Jeff Curran had made up his mind, but didn't want to leave any doubts that his decision to end his 17-year professional fighting career just before midnight Friday night wasn't made on the spur of the moment.
So on Thursday – a day before the 35-year-old Curran dropped a split decision loss to Pedro Munhoz for the Resurrection Fighting Alliance bantamweight championship – he sent a text message to Brian Butler, the managing partner at Sucker Punch sports management.
"I am retiring from fighting after tomorrow and hope I can leave this sport a world champion on a win streak," Curran wrote. "I don't want the public to know yet, but figured we should have some pre-fight evidence :) I know u will keep it straight. Now don't miss tomorrow night!!! God is going into this one with me."
Curran's decision to retire after 53 professional fights didn't come easily. But he could no longer justify the abuse his body took. He had grown tired of the politics surrounding mixed martial arts fighting and wasn't willing to sacrifice missing his kids grow up in exchange for another grueling training camp.
At first, Curran informed only a few people – including his wife Sarah – of his decision. In the days leading up to Friday night's five-round championship fight in Carson, Calif., he told 10-15 more. Occasionally, he wavered back and forth, leaving the door open to keep fighting if UFC officials offered him a spot back in the sport's top promotion if he could beat Munhoz.
But deep down, Curran knew this was it.
"I felt like it was time – win or lose," Curran said. "... I've accepted that I've had a really great career, being ranked No. 2 (in the world) a couple of times, fighting for world titles is going to have to be enough. I never wanted it to be enough, but it's going to have to be.
"I have to move on."
Two weeks before his 36th birthday, Curran's body was telling him it was time. He suffers from arthritis in his hands, feet, knees and elbow. He has put off shoulder and elbow surgery and had taken a lot of punches – both in the octagon and in training camp sessions. With a family and a Crystal Lake MMA training business to run, Curran couldn't consider a future taking more punishment than he already had.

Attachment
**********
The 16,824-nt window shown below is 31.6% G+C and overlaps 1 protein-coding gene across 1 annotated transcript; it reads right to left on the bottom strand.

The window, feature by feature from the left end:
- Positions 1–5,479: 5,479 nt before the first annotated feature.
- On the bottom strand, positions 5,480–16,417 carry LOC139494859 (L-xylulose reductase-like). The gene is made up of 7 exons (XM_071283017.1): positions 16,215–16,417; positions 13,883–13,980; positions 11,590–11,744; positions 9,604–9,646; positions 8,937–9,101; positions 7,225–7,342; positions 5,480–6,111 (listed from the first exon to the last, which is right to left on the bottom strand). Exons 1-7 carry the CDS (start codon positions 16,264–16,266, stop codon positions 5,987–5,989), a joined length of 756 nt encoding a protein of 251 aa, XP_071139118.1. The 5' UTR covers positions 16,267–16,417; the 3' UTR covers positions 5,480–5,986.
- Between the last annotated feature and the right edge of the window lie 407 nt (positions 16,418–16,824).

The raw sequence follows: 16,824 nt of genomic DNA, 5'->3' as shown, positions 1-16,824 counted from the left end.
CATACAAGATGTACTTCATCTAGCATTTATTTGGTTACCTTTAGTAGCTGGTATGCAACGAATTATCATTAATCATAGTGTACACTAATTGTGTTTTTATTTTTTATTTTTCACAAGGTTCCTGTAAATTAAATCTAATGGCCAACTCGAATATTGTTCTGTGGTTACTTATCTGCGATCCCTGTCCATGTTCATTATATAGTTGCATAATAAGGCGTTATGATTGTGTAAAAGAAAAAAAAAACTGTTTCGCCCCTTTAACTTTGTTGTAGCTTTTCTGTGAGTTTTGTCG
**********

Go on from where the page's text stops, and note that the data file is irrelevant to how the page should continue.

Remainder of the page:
"I just don't want to be that retired fighter that can't articulate and think and talk," Curran said. "I don't want any trauma-induced Alzheimer's type of stuff or dementia."
Curran said he didn't have any firm commitment from UFC officials to bring him back, saying that even with a win over Munhoz, he likely would have had to wait another 18 months to be considered to appear in another UFC event. In his mind, Curran knew he couldn't wait that long, making his decision to retire with a final record of 36-16-1 easier to deal with.
Those around Curran said they could see retirement coming although the 35-year-old fighter never brought the subject up. Curran said he knew Friday's fight would likely be his last when he signed the contract to face the undefeated Munhoz at RFC 9 earlier this summer. But as Curran walked to the ring Friday night, his cousin – reigning Belator featherweight World Champion Pat Curran – said he knew this trip would be special just because it was his last.
"It was definitely emotional, it was hard – not just losing the fight but knowing that he was retiring and knowing this is it," Pat Curran said Monday. "A win would have been great, but it still would have been emotional knowing this was his last fight."
"It's just such a huge life change, but he's ready to start a new chapter of his life."
Since announcing his retirement in the moments immediately following Friday's loss, Curran said his decision has come with some reflection. After suffering a broken orbital bone, broken nose and broken hand in the fight, Curran said the long trip back from Los Angeles has given him time to consider life without a fight on his calendar for the first time in nearly 20 years.
"I have all this work to do, I know what I have to do with my business, but it's so different to approach it without that fight on the schedule," Curran said. "It makes me really sad, I've got to be honest. I'm going to be strong and I'm not going to let it bring me down or get in the way of my happiness, but it's sad."